Trade minister Toshimitsu Motegi said Tuesday that a recent deal on car trade between Japan and the United States won’t necessarily leave Japanese companies at a disadvantage to their South Korean rivals.
The deal was reached as part of the process to win U.S. approval for Japan’s participation in the negotiations for the Trans-Pacific Partnership regional free-trade accord, with Tokyo seen as having made concessions on auto issues to which Washington is sensitive.
While stressing that entry to the TPP talks is an important avenue for Japan to capitalize on Asia’s economic growth, Motegi, who heads the Ministry of Economy, Trade and Industry, told a news conference, “I think the (Japan-U.S.) agreement is not necessarily disadvantageous compared with the U.S.-South Korea free-trade accord.”
To the disappointment of major Japanese automakers, Japan and the United States agreed that the abolition of U.S. auto tariffs will be postponed as much as possible — and with a longer moratorium than under the U.S.-South Korea free-trade pact.
The U.S. is Japan’s largest auto export market, and Japanese manufacturers will be in a disadvantageous position after U.S. auto tariffs on South Korean automobiles are lifted in 2016.
But Motegi indicated that Japan has gained the upper hand in some aspects, referring to South Korea’s agreement with the United States that allows for 25,000 cars per U.S. automaker to be imported into South Korea, provided they meet U.S. safety standards. “We have not made such an agreement at all,” the METI chief said.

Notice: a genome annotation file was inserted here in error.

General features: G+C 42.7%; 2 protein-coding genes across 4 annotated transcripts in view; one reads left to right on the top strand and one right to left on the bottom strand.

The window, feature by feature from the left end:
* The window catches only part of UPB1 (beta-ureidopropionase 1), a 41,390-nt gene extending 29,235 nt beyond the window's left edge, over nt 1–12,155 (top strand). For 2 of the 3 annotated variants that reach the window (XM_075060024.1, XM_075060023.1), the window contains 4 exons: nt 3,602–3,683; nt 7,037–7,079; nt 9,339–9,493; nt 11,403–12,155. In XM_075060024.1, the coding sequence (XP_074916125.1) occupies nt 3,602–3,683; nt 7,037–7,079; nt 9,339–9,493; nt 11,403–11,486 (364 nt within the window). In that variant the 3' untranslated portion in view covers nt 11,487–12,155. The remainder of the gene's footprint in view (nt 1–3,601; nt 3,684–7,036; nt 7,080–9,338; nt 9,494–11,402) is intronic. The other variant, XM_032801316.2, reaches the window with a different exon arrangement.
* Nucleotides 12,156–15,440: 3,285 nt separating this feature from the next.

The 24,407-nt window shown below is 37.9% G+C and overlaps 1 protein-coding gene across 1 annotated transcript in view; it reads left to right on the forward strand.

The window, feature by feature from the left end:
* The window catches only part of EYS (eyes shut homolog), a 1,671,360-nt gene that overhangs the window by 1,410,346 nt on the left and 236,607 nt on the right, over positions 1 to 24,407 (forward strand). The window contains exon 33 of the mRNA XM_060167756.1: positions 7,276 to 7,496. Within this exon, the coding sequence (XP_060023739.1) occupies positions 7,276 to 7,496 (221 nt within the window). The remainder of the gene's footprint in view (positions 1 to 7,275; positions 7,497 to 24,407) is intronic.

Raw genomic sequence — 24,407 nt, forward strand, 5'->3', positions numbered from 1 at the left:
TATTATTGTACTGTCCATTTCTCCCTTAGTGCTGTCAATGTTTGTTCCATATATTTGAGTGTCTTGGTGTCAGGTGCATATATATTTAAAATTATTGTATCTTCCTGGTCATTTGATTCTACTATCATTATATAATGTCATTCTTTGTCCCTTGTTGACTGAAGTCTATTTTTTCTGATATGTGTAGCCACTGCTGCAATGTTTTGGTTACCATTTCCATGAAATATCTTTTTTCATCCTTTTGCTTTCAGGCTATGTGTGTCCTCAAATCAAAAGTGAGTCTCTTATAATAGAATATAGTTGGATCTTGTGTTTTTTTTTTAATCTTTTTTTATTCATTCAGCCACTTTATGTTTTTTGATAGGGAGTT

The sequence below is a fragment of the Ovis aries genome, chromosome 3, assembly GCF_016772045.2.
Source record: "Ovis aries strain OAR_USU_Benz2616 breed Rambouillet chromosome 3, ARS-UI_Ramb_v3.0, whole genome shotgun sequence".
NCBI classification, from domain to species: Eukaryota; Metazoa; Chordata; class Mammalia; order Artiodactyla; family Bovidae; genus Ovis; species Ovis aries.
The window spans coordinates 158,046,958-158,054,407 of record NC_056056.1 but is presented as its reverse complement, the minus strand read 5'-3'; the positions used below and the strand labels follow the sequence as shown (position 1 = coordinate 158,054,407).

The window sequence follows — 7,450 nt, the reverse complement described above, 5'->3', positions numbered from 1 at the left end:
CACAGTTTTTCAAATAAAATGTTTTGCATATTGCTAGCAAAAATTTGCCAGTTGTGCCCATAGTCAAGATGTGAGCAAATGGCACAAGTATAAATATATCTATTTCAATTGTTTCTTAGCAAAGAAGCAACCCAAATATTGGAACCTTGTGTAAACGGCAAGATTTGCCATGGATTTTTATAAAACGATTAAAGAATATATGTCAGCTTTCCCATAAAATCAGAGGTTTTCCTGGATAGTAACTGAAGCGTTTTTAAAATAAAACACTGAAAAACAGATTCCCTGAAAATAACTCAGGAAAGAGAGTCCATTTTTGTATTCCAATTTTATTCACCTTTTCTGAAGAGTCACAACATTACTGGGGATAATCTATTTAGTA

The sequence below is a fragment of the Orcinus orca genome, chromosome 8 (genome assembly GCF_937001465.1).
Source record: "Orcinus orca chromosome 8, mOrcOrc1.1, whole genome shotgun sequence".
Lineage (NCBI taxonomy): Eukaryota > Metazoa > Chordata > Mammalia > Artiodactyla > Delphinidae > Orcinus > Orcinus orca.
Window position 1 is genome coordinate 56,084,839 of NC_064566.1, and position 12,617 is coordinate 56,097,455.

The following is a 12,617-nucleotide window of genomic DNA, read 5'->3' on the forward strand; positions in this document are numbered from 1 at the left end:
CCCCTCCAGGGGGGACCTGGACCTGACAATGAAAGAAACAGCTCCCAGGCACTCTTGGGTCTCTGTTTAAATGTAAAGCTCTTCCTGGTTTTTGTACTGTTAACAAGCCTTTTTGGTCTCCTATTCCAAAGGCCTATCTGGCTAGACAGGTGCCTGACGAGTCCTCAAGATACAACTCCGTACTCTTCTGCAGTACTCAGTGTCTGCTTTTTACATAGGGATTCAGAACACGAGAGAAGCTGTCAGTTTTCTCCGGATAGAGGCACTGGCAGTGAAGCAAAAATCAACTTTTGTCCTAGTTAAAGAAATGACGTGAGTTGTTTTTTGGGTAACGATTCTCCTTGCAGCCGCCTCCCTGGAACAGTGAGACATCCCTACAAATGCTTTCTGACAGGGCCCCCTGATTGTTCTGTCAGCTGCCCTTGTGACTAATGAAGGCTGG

U.S. farmers salivating
U.S. farmers pushed Monday in Washington for Japan to join the TPP trade deal as a way to gain access to the world’s third-largest economy.
“We’re just giddy about the potential here,” Nick Giordano, vice president and counsel for international affairs at the National Pork Producers Council, said Monday of Japan’s probable inclusion in the 11-nation TPP. “TPP with Japan becomes the single most important trade negotiation ever for the U.S.”
Agricultural groups representing producers and suppliers of pork, rice, wheat, corn, potatoes and dairy products met Monday in Washington to support the regional agreement as a means to lower tariffs and overhaul regulatory barriers that they say limit U.S. farm exports to Japan.
By adding Japan, the U.S. would gain an accord with its fourth-largest trading partner and the biggest economy in Asia after China. The TPP would embrace about $26 trillion in goods and services a year. The 27-nation European Union generates about $18 trillion a year.
The U.S. and Japan on Friday announced an agreement on several long-standing trade issues, paving the way for Japan to join the TPP negotiations, which U.S. officials have said they want to complete by the end of the year.
The governments now in the talks must still formally invite Japan. Australia, Brunei, Canada, Chile, Malaysia, Mexico, New Zealand, Peru, Singapore and Vietnam are also engaged in the talks.
U.S. farm groups say the accord will open Japan to their products, including rice, which has been limited. Japan produced about 7.7 million metric tons of rice last year, according to the U.S. Department of Agriculture, a bit more than the U.S. total of 5.9 million. China produces 140.73 million tons, the USDA said.
“We’ve long understood that rice is uniquely sensitive in Japan,” said Bob Cummings, chief operating officer of the Arlington, Virginia-based USA Rice Federation. “We’re hopeful that at the end of the negotiation, we are going to end up with a significant improvement in the quality and the quantity of our rice access in Japan.”